River Styx Brewing, which is planning to open a tap room at 166 Boulder Drive this summer, has secured its alcohol permit from the License Commission.

“We’re very thrilled to have this type of a use in our downtown,” Director of Economic Development Mary Jo Bohart said during a public hearing on the license. “As you’ve probably all seen, as microbrewery-type ventures get launched in other communities it spawns a wonderful type of new appeal for a downtown.”

The permit will allow customers to purchase and consume beer produced by brewery at it location when the tap room opens July 1, or possibly earlier, co-founder and Ashburnham resident Jackie Cullen said.

The Patch reports that two businesses recently in front of the selectmen for liquor licenses violations will serve suspensions later this year.
The Dedham Board of Selectmen voted to suspend Moseley’s on the Charles’ liquor license for three days for two violations. Four additional days will be held in advance for 24 months. The board voted to have the establishment serve the suspension from Feb. 17-19.

In their ruling, the board determined that in both, the March 25 and Oct. 1 incidents, Moseley’s staff over-served patrons and permitted disorder and an illegality on premise, and permitted a disturbance. The Oct. 1 incident was notable due to a post-event shooting that happened in a nearby parking lot.

The need to regulate Massachusetts’ newly legal marijuana industry is leading to possible attempts to revamp state alcohol regulations.

State Treasurer Deborah Goldberg said in an interview with The Republican/MassLive.com this week that she was prompted to form a new Alcohol Task Force while looking at how other states regulate marijuana.

“While looking at cannabis, we saw what a lot of other states were doing around alcohol usage and control,” Goldberg said. “One of the models happens to have taken their alcoholic beverage commission and expanded its role.”

 

Goldberg’s office is in charge of the Alcoholic Beverages Control Commission, the commission that enforces laws and regulations relating to the sale, purchase, possession and manufacturing of alcohol in the state. That is the reason that the state’s marijuana law, which voters passed in November, placed regulation of marijuana under the treasurer’s office as well. Goldberg is now tasked with creating and overseeing a new Cannabis Control Commission to oversee the legal marijuana industry.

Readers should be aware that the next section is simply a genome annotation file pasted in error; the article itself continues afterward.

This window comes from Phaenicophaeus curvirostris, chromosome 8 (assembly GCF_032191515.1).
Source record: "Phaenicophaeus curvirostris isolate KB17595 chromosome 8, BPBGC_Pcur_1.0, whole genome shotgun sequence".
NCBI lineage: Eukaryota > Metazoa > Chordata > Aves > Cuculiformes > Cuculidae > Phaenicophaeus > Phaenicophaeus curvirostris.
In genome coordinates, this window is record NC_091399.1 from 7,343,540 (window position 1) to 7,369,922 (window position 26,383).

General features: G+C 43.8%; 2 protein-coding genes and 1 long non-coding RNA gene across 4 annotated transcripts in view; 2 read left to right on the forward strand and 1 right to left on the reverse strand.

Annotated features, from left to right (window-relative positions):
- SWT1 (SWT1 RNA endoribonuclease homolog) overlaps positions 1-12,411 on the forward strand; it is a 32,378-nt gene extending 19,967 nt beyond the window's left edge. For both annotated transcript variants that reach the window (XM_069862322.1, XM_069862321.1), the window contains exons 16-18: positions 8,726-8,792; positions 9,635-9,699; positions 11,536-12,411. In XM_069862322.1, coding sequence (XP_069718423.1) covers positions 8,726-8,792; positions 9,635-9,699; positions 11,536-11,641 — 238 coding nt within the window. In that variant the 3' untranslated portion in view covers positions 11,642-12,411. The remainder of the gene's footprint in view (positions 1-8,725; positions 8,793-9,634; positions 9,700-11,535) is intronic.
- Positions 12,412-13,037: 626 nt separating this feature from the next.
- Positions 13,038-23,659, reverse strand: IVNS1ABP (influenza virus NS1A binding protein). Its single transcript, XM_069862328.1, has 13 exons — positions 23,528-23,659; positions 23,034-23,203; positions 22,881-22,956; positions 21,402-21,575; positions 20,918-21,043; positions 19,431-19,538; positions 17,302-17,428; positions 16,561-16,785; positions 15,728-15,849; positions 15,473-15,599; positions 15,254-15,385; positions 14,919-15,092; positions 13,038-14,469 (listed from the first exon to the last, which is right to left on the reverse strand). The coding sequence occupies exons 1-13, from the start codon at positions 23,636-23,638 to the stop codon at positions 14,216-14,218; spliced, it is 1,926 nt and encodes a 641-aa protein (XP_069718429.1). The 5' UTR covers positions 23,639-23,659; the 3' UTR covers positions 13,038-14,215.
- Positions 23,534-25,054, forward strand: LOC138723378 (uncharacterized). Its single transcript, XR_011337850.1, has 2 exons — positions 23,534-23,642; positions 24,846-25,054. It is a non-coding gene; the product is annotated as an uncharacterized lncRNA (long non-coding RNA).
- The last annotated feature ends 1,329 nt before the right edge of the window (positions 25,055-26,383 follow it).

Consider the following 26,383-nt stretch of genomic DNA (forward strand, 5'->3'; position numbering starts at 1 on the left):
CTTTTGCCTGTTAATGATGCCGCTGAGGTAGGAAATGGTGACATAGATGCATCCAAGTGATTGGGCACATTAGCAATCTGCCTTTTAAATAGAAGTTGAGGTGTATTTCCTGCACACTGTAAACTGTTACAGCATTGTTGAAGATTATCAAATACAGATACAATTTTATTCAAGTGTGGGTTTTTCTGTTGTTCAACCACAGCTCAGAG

The task of the new alcohol commission, which Goldberg announced last week, is to review the legal and regulatory framework governing alcoholic beverages in Massachusetts and offer suggestions on what changes should be made.

Currently, Goldberg said, the state’s alcohol laws are “antiquated” and do not interrelate. “There’s no predictability, there’s no smoothness, a fix can create another problem and has,” Goldberg said. “The law hasn’t changed much since 1933, but we’re looking at a 21st century world, so much has evolved.” Federal prohibition laws ended in 1933.

Goldberg said she views the alcoholic beverage industry as an economic driver for Massachusetts. “We want to regulate it in a way that keeps it safe while at the same time ensuring that we are supporting something that creates economic growth,” Goldberg said.

One frequently talked about problem with the liquor licensing system is a law that caps the number of liquor licenses in each city or town and requires all additional liquor licenses be approved by the state legislature, rather than by local officials. Municipal officials have long opposed this law, arguing that it hinders economic development and leads to unnecessary delays in the granting of new licenses. Both Gov. Charlie Baker and former Gov. Deval Patrick have tried to roll back the law, but lawmakers have declined to go along with it. Opponents of a change voice concerns about there being too many liquor licenses and about new licenses diluting the value of older ones.

The liquor license provision was one part of a comprehensive bill released by the Baker administration on Monday, aimed at cutting back red tape and obsolete laws that make it harder for municipal governments to operate.

Another controversial issue that the task force may examine involves the beer brewers industry, which has been seeking more freedom to switch distributors, which is difficult under current law.